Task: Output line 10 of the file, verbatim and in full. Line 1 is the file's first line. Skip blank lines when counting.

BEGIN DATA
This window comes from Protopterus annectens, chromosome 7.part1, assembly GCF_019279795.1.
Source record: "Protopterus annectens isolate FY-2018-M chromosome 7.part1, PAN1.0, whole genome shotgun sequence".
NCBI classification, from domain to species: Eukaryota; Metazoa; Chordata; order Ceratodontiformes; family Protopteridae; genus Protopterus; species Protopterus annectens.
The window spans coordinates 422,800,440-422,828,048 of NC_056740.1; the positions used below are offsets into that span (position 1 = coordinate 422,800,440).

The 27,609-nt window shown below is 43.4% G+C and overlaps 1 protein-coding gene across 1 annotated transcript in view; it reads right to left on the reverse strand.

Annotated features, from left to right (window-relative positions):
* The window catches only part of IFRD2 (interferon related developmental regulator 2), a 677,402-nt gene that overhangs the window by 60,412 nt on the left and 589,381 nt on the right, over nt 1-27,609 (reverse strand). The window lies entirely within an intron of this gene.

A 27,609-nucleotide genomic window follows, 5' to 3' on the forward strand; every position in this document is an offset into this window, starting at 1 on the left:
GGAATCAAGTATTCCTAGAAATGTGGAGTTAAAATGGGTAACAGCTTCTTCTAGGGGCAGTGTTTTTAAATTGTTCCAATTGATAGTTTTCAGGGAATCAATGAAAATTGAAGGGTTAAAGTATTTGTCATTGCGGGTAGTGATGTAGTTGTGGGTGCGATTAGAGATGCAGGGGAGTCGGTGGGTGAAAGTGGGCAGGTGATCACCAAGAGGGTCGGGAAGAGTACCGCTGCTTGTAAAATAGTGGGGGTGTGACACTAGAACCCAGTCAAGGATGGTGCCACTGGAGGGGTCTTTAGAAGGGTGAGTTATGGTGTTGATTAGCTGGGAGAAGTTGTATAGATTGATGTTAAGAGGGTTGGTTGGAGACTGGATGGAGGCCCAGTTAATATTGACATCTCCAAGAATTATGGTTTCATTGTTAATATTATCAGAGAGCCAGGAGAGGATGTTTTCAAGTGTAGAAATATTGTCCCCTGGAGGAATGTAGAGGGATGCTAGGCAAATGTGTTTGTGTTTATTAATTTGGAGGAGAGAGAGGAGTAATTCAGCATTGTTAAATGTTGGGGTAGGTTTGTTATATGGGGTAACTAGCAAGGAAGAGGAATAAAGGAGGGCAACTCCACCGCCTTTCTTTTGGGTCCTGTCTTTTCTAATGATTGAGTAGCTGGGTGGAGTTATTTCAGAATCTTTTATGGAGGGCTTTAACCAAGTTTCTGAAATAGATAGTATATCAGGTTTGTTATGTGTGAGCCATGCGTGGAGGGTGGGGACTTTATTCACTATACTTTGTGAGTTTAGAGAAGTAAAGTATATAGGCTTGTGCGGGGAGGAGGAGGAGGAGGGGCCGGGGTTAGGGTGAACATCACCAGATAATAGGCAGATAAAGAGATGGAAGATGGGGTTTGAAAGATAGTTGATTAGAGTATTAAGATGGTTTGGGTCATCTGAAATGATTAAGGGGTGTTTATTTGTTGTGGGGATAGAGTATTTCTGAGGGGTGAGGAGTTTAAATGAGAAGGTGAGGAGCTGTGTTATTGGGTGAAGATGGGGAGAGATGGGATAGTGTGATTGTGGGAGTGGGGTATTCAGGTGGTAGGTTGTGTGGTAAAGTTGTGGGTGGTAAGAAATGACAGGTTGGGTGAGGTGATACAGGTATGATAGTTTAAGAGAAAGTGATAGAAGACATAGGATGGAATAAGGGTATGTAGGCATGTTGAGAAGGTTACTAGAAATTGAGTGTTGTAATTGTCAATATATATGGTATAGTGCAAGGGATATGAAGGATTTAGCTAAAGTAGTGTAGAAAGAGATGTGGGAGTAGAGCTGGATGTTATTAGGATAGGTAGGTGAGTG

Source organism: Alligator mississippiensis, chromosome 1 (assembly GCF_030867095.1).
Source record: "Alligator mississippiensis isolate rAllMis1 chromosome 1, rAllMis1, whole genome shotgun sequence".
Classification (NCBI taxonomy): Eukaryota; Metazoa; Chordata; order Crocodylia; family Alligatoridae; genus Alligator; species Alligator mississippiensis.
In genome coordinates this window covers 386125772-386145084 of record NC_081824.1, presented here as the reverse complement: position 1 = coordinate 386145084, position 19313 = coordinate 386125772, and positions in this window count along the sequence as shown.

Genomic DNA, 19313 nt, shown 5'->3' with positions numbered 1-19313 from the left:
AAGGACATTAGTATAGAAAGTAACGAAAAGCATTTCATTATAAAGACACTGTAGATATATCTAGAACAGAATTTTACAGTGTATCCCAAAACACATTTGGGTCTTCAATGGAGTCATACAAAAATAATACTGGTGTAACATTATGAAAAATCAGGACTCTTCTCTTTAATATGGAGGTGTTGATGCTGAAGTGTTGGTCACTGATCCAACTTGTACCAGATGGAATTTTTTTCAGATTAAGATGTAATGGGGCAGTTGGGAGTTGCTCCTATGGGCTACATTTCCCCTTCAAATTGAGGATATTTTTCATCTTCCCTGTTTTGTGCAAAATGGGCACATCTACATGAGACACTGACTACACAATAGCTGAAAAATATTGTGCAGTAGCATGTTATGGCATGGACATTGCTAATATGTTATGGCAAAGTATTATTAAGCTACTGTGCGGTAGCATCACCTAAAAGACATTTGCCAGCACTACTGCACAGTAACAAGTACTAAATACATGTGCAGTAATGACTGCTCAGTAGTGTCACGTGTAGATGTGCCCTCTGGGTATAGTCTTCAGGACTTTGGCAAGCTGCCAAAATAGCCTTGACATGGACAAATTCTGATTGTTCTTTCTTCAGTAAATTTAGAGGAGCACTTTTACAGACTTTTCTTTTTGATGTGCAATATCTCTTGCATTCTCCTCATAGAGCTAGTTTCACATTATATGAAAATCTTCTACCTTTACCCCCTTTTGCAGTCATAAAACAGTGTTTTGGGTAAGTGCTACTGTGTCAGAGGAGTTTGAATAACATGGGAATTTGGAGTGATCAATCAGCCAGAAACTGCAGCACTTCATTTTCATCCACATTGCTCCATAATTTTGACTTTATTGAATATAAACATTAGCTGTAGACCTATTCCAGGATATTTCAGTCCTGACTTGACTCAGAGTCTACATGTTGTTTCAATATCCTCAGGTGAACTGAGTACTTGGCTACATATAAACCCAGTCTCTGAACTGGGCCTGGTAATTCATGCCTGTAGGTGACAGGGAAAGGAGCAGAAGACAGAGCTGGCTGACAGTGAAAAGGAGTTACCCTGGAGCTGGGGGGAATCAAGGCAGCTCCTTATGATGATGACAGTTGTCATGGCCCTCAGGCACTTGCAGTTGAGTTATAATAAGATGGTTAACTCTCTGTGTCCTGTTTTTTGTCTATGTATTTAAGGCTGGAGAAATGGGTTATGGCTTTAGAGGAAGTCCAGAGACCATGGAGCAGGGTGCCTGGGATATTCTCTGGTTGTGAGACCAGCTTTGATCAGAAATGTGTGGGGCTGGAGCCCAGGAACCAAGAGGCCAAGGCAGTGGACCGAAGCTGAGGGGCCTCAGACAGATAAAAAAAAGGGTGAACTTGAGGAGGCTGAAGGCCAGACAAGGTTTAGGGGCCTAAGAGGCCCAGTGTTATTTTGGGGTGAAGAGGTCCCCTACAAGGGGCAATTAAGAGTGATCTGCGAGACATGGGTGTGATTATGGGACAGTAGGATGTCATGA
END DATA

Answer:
Source organism: Alligator mississippiensis, chromosome 1 (assembly GCF_030867095.1).